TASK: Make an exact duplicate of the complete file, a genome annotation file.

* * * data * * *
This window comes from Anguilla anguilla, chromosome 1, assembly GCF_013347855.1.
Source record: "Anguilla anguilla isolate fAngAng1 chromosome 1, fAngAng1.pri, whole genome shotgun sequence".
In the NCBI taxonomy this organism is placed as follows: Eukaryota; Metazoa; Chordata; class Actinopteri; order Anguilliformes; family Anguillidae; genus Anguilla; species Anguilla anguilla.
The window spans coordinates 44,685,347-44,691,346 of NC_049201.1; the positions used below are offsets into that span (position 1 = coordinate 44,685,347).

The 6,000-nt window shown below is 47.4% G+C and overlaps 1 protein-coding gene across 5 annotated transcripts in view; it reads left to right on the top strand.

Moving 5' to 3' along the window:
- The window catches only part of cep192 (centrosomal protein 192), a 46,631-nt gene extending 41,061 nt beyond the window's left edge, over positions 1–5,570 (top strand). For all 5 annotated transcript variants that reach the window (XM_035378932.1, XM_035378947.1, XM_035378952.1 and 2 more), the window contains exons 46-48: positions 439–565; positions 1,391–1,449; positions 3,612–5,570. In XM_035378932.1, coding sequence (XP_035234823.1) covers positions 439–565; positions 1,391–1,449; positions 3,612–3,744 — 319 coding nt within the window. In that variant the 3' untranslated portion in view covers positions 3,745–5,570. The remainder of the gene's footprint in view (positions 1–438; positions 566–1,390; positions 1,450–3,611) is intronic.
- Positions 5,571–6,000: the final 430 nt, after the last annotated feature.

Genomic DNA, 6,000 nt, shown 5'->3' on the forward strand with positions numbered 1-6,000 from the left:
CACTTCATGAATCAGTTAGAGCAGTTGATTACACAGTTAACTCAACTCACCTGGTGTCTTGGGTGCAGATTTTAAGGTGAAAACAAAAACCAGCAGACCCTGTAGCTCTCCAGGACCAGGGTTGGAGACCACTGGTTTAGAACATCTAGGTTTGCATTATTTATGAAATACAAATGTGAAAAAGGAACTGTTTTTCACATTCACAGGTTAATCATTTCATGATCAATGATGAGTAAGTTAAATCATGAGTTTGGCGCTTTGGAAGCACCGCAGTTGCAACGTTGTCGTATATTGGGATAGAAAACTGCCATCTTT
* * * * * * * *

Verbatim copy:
This window comes from Anguilla anguilla, chromosome 1, assembly GCF_013347855.1.
Source record: "Anguilla anguilla isolate fAngAng1 chromosome 1, fAngAng1.pri, whole genome shotgun sequence".
In the NCBI taxonomy this organism is placed as follows: Eukaryota; Metazoa; Chordata; class Actinopteri; order Anguilliformes; family Anguillidae; genus Anguilla; species Anguilla anguilla.
The window spans coordinates 44,685,347-44,691,346 of NC_049201.1; the positions used below are offsets into that span (position 1 = coordinate 44,685,347).

The 6,000-nt window shown below is 47.4% G+C and overlaps 1 protein-coding gene across 5 annotated transcripts in view; it reads left to right on the top strand.

Moving 5' to 3' along the window:
- The window catches only part of cep192 (centrosomal protein 192), a 46,631-nt gene extending 41,061 nt beyond the window's left edge, over positions 1–5,570 (top strand). For all 5 annotated transcript variants that reach the window (XM_035378932.1, XM_035378947.1, XM_035378952.1 and 2 more), the window contains exons 46-48: positions 439–565; positions 1,391–1,449; positions 3,612–5,570. In XM_035378932.1, coding sequence (XP_035234823.1) covers positions 439–565; positions 1,391–1,449; positions 3,612–3,744 — 319 coding nt within the window. In that variant the 3' untranslated portion in view covers positions 3,745–5,570. The remainder of the gene's footprint in view (positions 1–438; positions 566–1,390; positions 1,450–3,611) is intronic.
- Positions 5,571–6,000: the final 430 nt, after the last annotated feature.

Genomic DNA, 6,000 nt, shown 5'->3' on the forward strand with positions numbered 1-6,000 from the left:
CACTTCATGAATCAGTTAGAGCAGTTGATTACACAGTTAACTCAACTCACCTGGTGTCTTGGGTGCAGATTTTAAGGTGAAAACAAAAACCAGCAGACCCTGTAGCTCTCCAGGACCAGGGTTGGAGACCACTGGTTTAGAACATCTAGGTTTGCATTATTTATGAAATACAAATGTGAAAAAGGAACTGTTTTTCACATTCACAGGTTAATCATTTCATGATCAATGATGAGTAAGTTAAATCATGAGTTTGGCGCTTTGGAAGCACCGCAGTTGCAACGTTGTCGTATATTGGGATAGAAAACTGCCATCTTT